‘On Why Brownlee Left’ by Jonathan Davidson – read by Ruth Yates
‘Miss Balcombe’s Orchard’ by Jonathan Davidson – read by Ruth Yates
Jonathan Davidson’s ‘A Commonplace’ was released in 2020 by Smith|Doorstop. A winning combination of his own poems, poems by other writers, commentaries and footnotes, and even a gazeteer with the GPS points of reference for places mentioned, this isn’t just any poetry book. I wanted to share my enjoyment of this book more widely, and learn more about the story behind it, by interviewing author Jonathan Davidson.
I first read ‘On Poetry’ (selected as one of The Guardian’s Top 10 books about creative writing, see here), a couple of years ago. I enjoyed the engaging tone, the random but always interesting facts and the comments that helped to share the author’s enjoyment of poetry. So I was delighted when ‘A Commonplace’ was released. When I was working on this blog post a few days ago, I noticed a friend of mine who had come to stay was reading ‘A Commonplace’ avidly on the sofa. ‘I didn’t know you liked reading poetry’, I said. ‘Well, this is different’, she said.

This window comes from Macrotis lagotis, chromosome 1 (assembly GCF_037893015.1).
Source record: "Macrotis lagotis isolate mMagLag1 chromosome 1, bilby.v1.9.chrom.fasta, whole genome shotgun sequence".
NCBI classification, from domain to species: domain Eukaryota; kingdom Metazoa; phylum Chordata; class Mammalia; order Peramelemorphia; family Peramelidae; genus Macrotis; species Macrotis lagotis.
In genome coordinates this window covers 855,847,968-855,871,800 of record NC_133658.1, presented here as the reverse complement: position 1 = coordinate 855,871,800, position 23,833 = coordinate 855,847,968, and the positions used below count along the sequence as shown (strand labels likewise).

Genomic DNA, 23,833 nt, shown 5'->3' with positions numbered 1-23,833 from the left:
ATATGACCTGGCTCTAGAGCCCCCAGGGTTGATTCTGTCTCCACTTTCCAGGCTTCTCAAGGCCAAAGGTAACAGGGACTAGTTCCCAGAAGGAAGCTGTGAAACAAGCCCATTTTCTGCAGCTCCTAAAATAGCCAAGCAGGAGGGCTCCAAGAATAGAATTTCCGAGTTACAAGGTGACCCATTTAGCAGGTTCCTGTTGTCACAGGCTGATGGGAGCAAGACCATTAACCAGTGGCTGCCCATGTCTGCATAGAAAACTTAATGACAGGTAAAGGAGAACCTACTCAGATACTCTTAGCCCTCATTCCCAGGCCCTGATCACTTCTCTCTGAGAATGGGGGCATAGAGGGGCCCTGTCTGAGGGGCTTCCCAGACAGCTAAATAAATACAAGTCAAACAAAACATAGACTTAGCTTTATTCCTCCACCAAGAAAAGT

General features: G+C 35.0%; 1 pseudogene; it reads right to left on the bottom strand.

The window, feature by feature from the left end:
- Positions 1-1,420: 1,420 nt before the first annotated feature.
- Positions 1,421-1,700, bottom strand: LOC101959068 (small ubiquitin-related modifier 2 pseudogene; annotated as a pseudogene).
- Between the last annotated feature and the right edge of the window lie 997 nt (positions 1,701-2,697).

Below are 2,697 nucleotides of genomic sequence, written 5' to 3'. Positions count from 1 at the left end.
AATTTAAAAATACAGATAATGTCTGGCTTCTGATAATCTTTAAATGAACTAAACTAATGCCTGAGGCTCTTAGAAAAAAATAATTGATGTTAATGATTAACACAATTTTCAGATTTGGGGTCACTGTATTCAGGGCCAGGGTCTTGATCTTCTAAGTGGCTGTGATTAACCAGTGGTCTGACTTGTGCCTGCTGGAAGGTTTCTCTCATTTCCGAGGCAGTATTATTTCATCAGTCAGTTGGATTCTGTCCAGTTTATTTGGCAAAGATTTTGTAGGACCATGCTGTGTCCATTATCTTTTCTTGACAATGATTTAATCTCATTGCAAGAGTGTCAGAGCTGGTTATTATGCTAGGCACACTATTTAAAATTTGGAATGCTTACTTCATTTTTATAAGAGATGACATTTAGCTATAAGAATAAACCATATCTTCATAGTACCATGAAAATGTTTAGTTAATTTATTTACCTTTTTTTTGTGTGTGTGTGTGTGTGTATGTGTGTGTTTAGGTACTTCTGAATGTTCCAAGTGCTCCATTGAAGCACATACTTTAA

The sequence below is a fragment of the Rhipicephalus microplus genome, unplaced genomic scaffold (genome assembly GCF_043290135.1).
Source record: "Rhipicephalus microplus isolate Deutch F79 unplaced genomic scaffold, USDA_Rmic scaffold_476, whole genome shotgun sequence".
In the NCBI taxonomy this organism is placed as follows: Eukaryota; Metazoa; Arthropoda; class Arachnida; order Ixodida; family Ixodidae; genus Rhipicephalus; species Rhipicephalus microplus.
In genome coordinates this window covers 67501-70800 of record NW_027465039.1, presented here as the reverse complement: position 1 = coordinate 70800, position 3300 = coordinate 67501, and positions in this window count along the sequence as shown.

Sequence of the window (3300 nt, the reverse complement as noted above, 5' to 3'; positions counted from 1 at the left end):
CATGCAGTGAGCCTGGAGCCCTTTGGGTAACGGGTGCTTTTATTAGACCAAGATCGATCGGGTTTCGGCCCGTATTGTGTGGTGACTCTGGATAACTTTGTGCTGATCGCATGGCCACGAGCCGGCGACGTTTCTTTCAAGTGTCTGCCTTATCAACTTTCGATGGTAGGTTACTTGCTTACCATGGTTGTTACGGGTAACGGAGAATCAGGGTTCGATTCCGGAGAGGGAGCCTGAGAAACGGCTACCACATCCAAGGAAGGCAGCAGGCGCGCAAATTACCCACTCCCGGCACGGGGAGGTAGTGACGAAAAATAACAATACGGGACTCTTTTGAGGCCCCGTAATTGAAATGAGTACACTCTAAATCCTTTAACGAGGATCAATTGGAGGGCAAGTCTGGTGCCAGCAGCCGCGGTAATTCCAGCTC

Jonathan Davidson has kindly taken part in the following written interview:
What made you write ‘A Commonplace’?